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Speaker Welch holds the gavel, but he’s not looking to wear a crown: ‘I am really here to get things done’

In his first appearance before the City Club of Chicago since becoming speaker, Welch laid out his top four legislative priorities, a list that he said “kind of set” itself. 

Newly elected House Speaker Emanuel “Chris” Welch takes the oath of office at the Illinois House of Representatives at the Bank of Springfield Center in January.
Newly elected House Speaker Emanuel “Chris” Welch takes the oath of office at the Illinois House of Representatives at the Bank of Springfield Center in January.
Justin L. Fowler /The State Journal-Register via AP file

Speaker Emanuel “Chris” Welch is Mike Madigan’s successor in the top Illinois House leadership position, but on Tuesday he expressed no interest in being “the new party king.”

The Hillside Democrat said he’s focused on getting things done and collaborating with legislators on both sides of the aisle.

The newly minted speaker said “much of the change Illinois needs is around how we treat each other, how we comport ourselves as leaders.”

In his first appearance before the City Club of Chicago since becoming speaker, Welch laid out his top four legislative priorities, a list that he said “kind of set” itself.

Fighting the COVID-19 pandemic is a top priority, and Welch said money from the latest federal relief package will “help us get the vaccine out there and distributed,” reopen schools and help small businesses.

Illinois House Speaker Emanuel “Chris” Welch speaks during a “virtual address” to the City Club of Chicago on Tuesday.
Illinois House Speaker Emanuel “Chris” Welch speaks during a “virtual address” to the City Club of Chicago on Tuesday.
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A balanced budget “that protects our most vulnerable,” ethics reform — Welch said “you’re going to hear me talk about that a lot” — and the state’s upcoming redistricting process round out the top of his list.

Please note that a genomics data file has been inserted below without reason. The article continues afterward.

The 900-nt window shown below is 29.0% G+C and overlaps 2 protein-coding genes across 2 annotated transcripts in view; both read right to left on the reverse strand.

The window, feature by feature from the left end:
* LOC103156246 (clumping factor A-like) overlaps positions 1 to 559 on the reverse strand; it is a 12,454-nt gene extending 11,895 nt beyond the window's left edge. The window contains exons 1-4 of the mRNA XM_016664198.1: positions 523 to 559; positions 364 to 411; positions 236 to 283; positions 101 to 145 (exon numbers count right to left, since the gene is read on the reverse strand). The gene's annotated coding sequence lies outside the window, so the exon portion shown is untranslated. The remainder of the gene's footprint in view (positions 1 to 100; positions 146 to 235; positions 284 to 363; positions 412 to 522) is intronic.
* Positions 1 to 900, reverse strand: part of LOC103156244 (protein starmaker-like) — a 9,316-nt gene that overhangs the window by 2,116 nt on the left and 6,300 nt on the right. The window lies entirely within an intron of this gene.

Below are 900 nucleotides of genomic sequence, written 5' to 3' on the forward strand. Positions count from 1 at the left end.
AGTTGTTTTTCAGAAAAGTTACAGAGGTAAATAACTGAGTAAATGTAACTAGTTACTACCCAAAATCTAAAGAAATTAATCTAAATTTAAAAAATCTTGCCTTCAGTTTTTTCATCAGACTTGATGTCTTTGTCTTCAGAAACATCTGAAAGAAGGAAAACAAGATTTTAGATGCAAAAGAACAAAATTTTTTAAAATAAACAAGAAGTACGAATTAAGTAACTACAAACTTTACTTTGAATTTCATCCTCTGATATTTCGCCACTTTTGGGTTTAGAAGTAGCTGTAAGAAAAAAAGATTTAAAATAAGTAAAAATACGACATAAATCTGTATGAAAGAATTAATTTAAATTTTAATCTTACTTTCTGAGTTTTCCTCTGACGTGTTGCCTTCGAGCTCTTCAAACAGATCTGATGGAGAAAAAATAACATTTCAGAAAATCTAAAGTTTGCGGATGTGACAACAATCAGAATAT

“We have to rebuild trust,” Welch said. “You take any one of those, it makes for an interesting session, but those four things combined is really interesting for a new speaker.”

It’s been two months since House Democrats elected Welch to wield the speaker’s gavel, after Madigan fell short in his bid to retain the position that he had held for much of the past four decades. Madigan also served as state Democratic Party chair, but he stepped down from that post last month.

Illinois House Speaker Emanuel “Chris” Welch speaks at the Bank of Springfield Center in January.
Illinois House Speaker Emanuel “Chris” Welch speaks at the Bank of Springfield Center in January.
Justin L. Fowler /The State Journal-Register, distributed by the Associated Press

Welch remained publicly neutral in the party leadership battle, which was ultimately won by U.S. Rep. Robin Kelly.

Madigan’s tenure was often described as his “reign,” but Welch said he has no designs on the throne.

“The media and political junkies assume I’m here to be the new party king — I don’t want to be anybody’s king,” Welch said. “That could be the furthest from the truth. I’m not here to roll out top-down decisions and direction on policymaking and legislative.

“I am really here to get things done — fast and decisively, but done well and collaboratively. People need us to act, they need to see us do that by working together.”

Along with his legislative priorities, Welch listed other issues that are also top of mind for him, including welcoming, integrating and protecting immigrant families, protecting women’s reproductive health care and eliminating wage and health care disparities.

Illinois House Speaker Emanuel “Chris” Welch addresses the City Club of Chicago on Tuesday.
Illinois House Speaker Emanuel “Chris” Welch addresses the City Club of Chicago on Tuesday.
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He said on Thursday the House will take up the health care bill crafted by members of the Illinois Legislative Black Caucus ahead of their January lame duck session. That bill is aimed in part at mitigating those disparities in health care.

“I think it’s extremely important that we are very intentional about providing access to health care, not just to the wealthy, but to lower income communities as well,” Welch said. “We have to not just talk about it, we have to do the work.”